WASHINGTON D.C.– Congresswoman Claudia Tenney (NY-22) member of the House Foreign Affairs Committee was joined by a number of other representatives, in sending a letter to New York Governor Kathy Hochul expressing concerns over New York's continued business with Chinese state-owned and directed companies, despite the known security threats these companies pose to private information.
Tenney highlighted the purchases of surveillance technologies from companies blacklisted by the U.S. government for their roles in the Chinese Communist Party’s human rights abuses against Uyghur Muslims in the Xinjiang Uyghur Autonomous Region.
This letter was featured by China Tech Threat as an exclusive.
In part, the lawmakers write, “In 2019, the Department of Defense Inspector General found that Lenovo and Lexmark posed significant threats both to supply chain and national security. This same report outlined Lenovo’s risk for “cyberespionage” and noted Lexmark’s Chinese “state-influence” and long record of security vulnerabilities.
We are deeply troubled that New York State continues to do business with these companies, despite recommendations from our country’s military and intelligence agencies and institutions.”
The letter can be read below.
Dear Governor Hochul:
Recently, it has come to light that New York State has spent tens of millions of dollars on technology products from Chinese state-owned and directed companies.
Several of these companies are prohibited from use and procurement by federal agencies due to the security risks they pose. In addition, State and local government agencies are reported to have purchased and currently use surveillance equipment from sanctioned Chinese technology firms. Failing to comply with, or even consider, restrictions set by the federal government is deeply concerning. It exposes citizens to new threats and makes our state and nation less safe.
According to purchasing summaries from New York State Comptroller DiNapoli, New York has spent more than $15 million on contracts for Lenovo computers, systems, and information technology (IT) services and nearly $14 million on contracts with Lexmark for printers and related services.
As you may be aware, these companies have been banned by numerous federal agencies due to their security vulnerabilities. Hackers and foreign adversaries, such as the Chinese Communist Party, can take advantage of access to sensitive information.
In 2019, the Department of Defense Inspector General found that Lenovo and Lexmark posed significant threats both to supply chain and national security. This same report outlined Lenovo’s risk for “cyberespionage” and noted Lexmark’s Chinese “state-influence” and long record of security vulnerabilities. We are deeply troubled that New York State continues to do business with these companies, despite recommendations from our country’s military and intelligence agencies and institutions.
In addition to New York State’s lax practices relating to IT cybersecurity and espionage protections, the State apparently lacks sufficient controls with respect to technology firms involved in human rights violations. According to reporting by IPVM, dozens of state and local government entities, which receive state funding, procured Chinese surveillance equipment from Hikvision and Dahua. These two firms are currently sanctioned by the federal government for their national security risks and participation in human rights abuses, specifically “the implementation of China's campaign of repression, mass arbitrary detention, and high-technology surveillance against Uighurs, Kazakhs, and other members of Muslim minority groups in the XUAR.”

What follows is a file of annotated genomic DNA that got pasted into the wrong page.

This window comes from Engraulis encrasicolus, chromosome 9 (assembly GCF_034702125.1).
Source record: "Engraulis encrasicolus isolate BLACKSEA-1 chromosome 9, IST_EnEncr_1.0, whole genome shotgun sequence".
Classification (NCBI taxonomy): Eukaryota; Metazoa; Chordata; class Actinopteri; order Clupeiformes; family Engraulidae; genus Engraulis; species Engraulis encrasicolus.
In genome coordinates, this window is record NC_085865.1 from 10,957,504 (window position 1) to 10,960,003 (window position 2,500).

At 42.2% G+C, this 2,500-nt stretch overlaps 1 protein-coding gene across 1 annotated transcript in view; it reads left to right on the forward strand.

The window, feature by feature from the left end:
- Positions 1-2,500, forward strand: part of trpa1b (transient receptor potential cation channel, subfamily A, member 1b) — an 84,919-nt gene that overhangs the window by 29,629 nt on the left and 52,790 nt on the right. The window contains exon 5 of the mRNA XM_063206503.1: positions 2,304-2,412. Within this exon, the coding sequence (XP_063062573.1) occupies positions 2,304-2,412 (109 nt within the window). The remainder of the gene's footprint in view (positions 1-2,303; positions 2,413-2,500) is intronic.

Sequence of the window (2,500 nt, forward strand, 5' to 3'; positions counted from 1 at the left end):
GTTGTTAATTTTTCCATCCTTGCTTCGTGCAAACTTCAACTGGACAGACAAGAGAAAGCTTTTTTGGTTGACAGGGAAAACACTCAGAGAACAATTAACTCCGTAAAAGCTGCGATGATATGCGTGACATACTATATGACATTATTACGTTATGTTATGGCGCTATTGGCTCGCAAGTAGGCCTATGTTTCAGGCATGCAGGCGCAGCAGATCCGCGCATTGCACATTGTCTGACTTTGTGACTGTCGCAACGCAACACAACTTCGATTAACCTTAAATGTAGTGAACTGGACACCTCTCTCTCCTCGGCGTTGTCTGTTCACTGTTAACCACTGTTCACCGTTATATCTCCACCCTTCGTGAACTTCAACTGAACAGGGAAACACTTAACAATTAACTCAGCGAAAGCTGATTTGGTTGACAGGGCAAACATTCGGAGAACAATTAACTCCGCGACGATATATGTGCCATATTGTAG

As New York State looks to allocate federal funding, including from recent COVID-19 legislation, for IT systems uses, we write to request further information about your plans to protect the security of our constituents and ensure that New York is not putting itself and the nation at risk. We request answers to the following questions about the current state of technology security oversight:
1)Does New York State’s procurement process include any protections to ensure it does not purchase technology products with known cybersecurity vulnerabilities or from companies sanctioned by the federal government for human rights abuses?
2)If New York State does not have such protections, how do you plan to protect New Yorkers from exposure to foreign cyber threats and from assisting in financing activities contributing to the current genocide of Uyghur Muslims in the Xinjiang Uyghur Autonomous Region?
3) Do you have any plans to nullify existing contracts with companies whose products pose a security risk, including Lenovo and Lexmark?
4) How much federal COVID-19 relief money does New York State plan on spending to update its IT systems?
50 How will appropriate safeguards be used to make sure products and services purchased using federal COVID-19 relief funds do not come from companies identified as national security risks or those sanctioned for human rights abuses?
We request a response no later than December 27, 2021. Thank you for your attention to this critical matter.
– From Congresswoman Claudia Tenney (NY-22)